California faces triple threat of respiratory illnesses

Your guide to California policy and politics
Emily Hoeven BY Emily Hoeven November 2, 2022
Presented by UCLA Latino Policy & Politics Institute, Western States Petroleum Association, FIX PAGA: A Better, Fairer Way for Workers and Climate-Smart Agricultural Partnership

California faces triple threat of respiratory illnesses

Forget “twindemic” — California may be in for a three-headed Cerberus of respiratory illnesses this winter as the flu, respiratory syncytial virus and COVID-19 collide.

Orange County on Monday declared a local public health emergency over RSV, a common cause of pneumonia in babies that’s contributed to a record number of pediatric hospitalizations and daily emergency room visits in the county.

  • Early phases of RSV can present flu-like symptoms, and young children and seniors are most at risk of complications, according to the U.S. Centers for Disease Control and Prevention. 

San Diego health officials warned last week that “a sharp increase of flu and RSV cases” could have “a severe impact on people’s lives and the county’s medical resources this fall and winter.” At one point in October, about 1,000 of 2,600 students at a local high school were absent due to an outbreak of respiratory illnesses.

CalMatters health reporter Ana B. Ibarra takes a closer look at where California stands on the RSV, flu and COVID fronts:

1. RSV: The state’s surveillance shows that 15.3% of specimens tested in the third week of October came back positive for RSV, up from 9.8% during the same period last year.

  • Providers say the uptick could be due to the fact that children were less exposed to the normal circulation of respiratory viruses over the last two years due to such pandemic restrictions as school closures and mask mandates.
  • Dr. John Mourani, medical director of infectious disease at Pomona Valley Hospital Medical Center: “School got disrupted, we were social distancing and that means immunity goes down.”

2. Flu: Influenza surveillance data reported by the state starting the first week of October shows flu cases trending up earlier compared to the last five years. More flu earlier in the year usually means a more severe season. 

In the third week of October, 6.6% of flu tests came back positive. That’s a higher rate than the state recorded during the same week of the 2017-18 flu season, which peaked in late December with a 41% positivity rate.

During that flu season, some hospitals were so overwhelmed they had to treat patients in tents and hire temporary staff from out of state. About 61,000 people died from the flu nationwide, according to the CDC. The California Department of Public Health tallied 329 deaths, though that’s likely a severe undercount because providers were only required to report deaths for people under 65 and most flu-related deaths are among seniors.

So far this season, five residents have died of the flu, according to the state’s latest surveillance report published Friday. 

3. COVID: If the last two years are any indication, COVID infections tend to creep up soon after Halloween. 

Health experts said that while they certainly expect an uptick in COVID cases this winter, it’s less clear what hospital admissions will look like. 

  • Dr. Jess Mandel, a pulmonologist at UC San Diego Health: “I think we’re in a much better position for COVID than we have been in years past. In terms of having more effective therapies, more access to vaccines and more exposure in the community from prior infections.”
  • Still, Mandel recommends that people be cautious and protective of high-risk individuals.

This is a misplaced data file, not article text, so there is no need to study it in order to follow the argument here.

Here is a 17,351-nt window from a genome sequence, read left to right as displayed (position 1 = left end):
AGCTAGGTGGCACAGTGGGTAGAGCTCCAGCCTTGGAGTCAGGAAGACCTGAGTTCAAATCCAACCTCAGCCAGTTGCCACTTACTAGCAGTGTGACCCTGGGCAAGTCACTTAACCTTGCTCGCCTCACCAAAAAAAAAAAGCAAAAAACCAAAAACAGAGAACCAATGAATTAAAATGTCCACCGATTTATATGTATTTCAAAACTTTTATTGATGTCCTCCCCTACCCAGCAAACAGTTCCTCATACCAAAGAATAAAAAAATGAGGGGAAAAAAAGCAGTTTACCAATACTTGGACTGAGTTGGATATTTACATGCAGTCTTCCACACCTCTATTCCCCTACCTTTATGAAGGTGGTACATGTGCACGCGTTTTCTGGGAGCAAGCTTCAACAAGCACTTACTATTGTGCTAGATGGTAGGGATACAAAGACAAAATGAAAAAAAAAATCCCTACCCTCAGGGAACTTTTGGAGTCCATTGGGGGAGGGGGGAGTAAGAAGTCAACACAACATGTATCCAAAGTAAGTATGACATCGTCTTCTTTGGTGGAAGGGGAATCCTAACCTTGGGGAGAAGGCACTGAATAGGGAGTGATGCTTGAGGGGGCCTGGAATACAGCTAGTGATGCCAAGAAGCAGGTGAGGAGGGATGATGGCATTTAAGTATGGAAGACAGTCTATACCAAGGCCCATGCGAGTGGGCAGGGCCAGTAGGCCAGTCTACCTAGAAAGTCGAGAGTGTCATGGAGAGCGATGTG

California, anticipating a possible winter wave of infections and hospitalizations, plans to wait until Feb. 28, 2023 to end its COVID state of emergency. Hospitals, which have relied on provisions of the emergency order to better accommodate patients during surges, are warning that even this end date may be too soon because the flu can also affect capacity and flu season typically runs through May. 

The best thing people can do to keep their local hospitals from maxing out is to get immunized against the flu and get an updated COVID booster shot, Mourani and Mandel said. There is no vaccine for RSV.

So far, only about 11% of eligible Californians have received the recommended bivalent COVID booster meant to provide better protection against the omicron variant.


Time to vote: Find out everything you need to know about voting before California’s election ends Nov. 8 with the CalMatters Voter Guide, which includes information on races, candidates and propositions, as well as videos, interactives and campaign finance data.


1 Roundup of California health news

A sign advertising Covered California health care in San Ysidro on Oct. 26, 2017. REUTERS/Mike Blake
A sign advertising Covered California health care in San Ysidro on Oct. 26, 2017. Photo by Mike Blake, Reuters

Let’s dive into another trifecta of California health news nuggets:

  • Tuesday marked the start of open enrollment for Covered California, the state’s health care insurance marketplace. Among those attending the launch ceremony in Los Angeles: U.S. Health and Human Services Secretary (and former California attorney general) Xavier Becerra; Dr. Mark Ghaly, California’s top health official; Los Angeles Mayor Eric Garcetti; and U.S. Rep. Karen Bass, who’s running against billionaire businessman Rick Caruso to replace Garcetti as mayor. “This is not a political event but there is an election out there, be sure to vote,” Garcetti said when introducing Bass. “People who have medical knowledge, I think, probably can be great leaders, I’ll just throw that out there too.” (Bass is a former physician’s assistant.) Although Covered California rates are set to increase by an average of 6% next year, extended federal subsidies will help offset some of that, officials said. Around 1.7 million residents are currently enrolled in Covered California, and officials estimate 1 million uninsured people are eligible for coverage either through the state marketplace or Medi-Cal, the state’s health care program for the poor.